Ryan Welton

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The secret to small-channel YouTube growth? More about ‘subscriber’ than ‘creator’

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Combing through my October reports on YouTube, and one thing is clear: I did something right last month.

I’m a small-channel creator on YouTube. I have 755 subscribers as of this morning, and while we’re all chasing the elusive 1,000 mark for monetization (which is only part of that equation), we’re all chasing growth.

I’ve tried YouTube’s ad capabilities. It’s good for garnering mass amounts of views on the cheap, views from real people — but views without serious targeting and views with virtually no engagements.

We forget sometimes that YouTube is both a search engine and a social network.

One of the tactics Gary Vaynerchuk has always preached relative to Instagram is the ‘grind’ required to build audience by being a good platform participant — meaning that to grow an audience that provides your channel with real, quality engagement, you have to take the first step. You have to get into the comments.

You can’t just create for your platform.

You have to use it like a madman.

For the month of October, I got 4,165 views on youtube.com/ryanweltonmusic — up from 1,919, 1,418 and 2,053 the previous three months. On YouTube, however, “watch time” is the more important metric. My watch time for October was 4,207 minutes, up from 3,108, 1,703 and 3,288 the previous three months, respectively.

There are a couple of ways to increase watch time, the most obvious of which is to drive the number of views you get. That could mean creating more videos, more often. Another tactic is to create longer videos. But you can’t just create lengthier videos for the mere sake of doing so: folks won’t watch unless they’re getting value from your content.

Value can be information or entertainment, either or both.

What was a bit odd in my measurements for October was that my average duration-length-per-person was actually down — 1:00 versus 1:37, 1:12 and 1:36 respectively for the three months previous. That’s not as important as watch time overall is because YouTube’s mission is to cause folks to stay on the platform for more time each day.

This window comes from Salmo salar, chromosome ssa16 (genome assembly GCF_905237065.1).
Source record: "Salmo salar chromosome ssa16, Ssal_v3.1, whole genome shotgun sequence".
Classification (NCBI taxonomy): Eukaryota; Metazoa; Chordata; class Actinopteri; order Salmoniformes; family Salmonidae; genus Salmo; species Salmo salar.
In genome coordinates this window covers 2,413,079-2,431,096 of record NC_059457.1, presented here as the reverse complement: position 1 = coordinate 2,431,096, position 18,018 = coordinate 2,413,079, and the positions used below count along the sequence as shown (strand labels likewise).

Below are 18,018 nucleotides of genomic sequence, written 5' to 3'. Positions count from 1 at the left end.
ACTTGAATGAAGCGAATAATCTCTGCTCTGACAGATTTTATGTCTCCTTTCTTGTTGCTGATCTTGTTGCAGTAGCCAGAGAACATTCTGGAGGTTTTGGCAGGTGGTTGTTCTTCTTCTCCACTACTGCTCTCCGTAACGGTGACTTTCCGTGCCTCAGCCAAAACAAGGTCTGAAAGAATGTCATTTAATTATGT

Makes sense, right?

So, what did I do to drive that? First, I lucked out with a tutorial video. I created a “How to play ‘Rosanna’ by Toto” video that did really well for me. Despite the fact that five people smashed the “dislike” button, more than 1,550 people have watched the video at this point, and it has garnered a lot of minutes of watch time and, I suspect, provided some value to at least some viewers.

It helps to create content often and to create longer-form content. Check, check, check.

But it was what I started doing mid-month that really moved the needle both in terms of views, watch time and subscribes. Oh, let’s talk subscribes for a moment: I gained 28 new subscribers in October, my biggest gain probably ever. The previous three months, it had been -2, +3 and -2.

That felt really stagnant.

What I did was real simple, too. I became a YouTube junkie. I started looking for other musicians and songwriters, identifying compositions and performances I really liked — and then I did something utterly crazy.

I complimented them. Kindness.

So crazy it might work.

If I really liked their content, I subscribed. I didn’t ask for a subscription back, but I did try to provide value in my comment. That might mean that I made them feel good or that I gave them a tip. On one person’s channel, I ended up being their first subscriber. I subscribed, let them know I had done so and then offered some encouragement and a couple YouTube tips.

YouTube is a search engine. Your creations are index-able, and so are your comments.

The subscribes started pouring in.

But you know what else started to happen? I started gaining new YouTube friends. Like every other social media platform on the planet, that’s ultimately what their creators seek — the development of a community of users.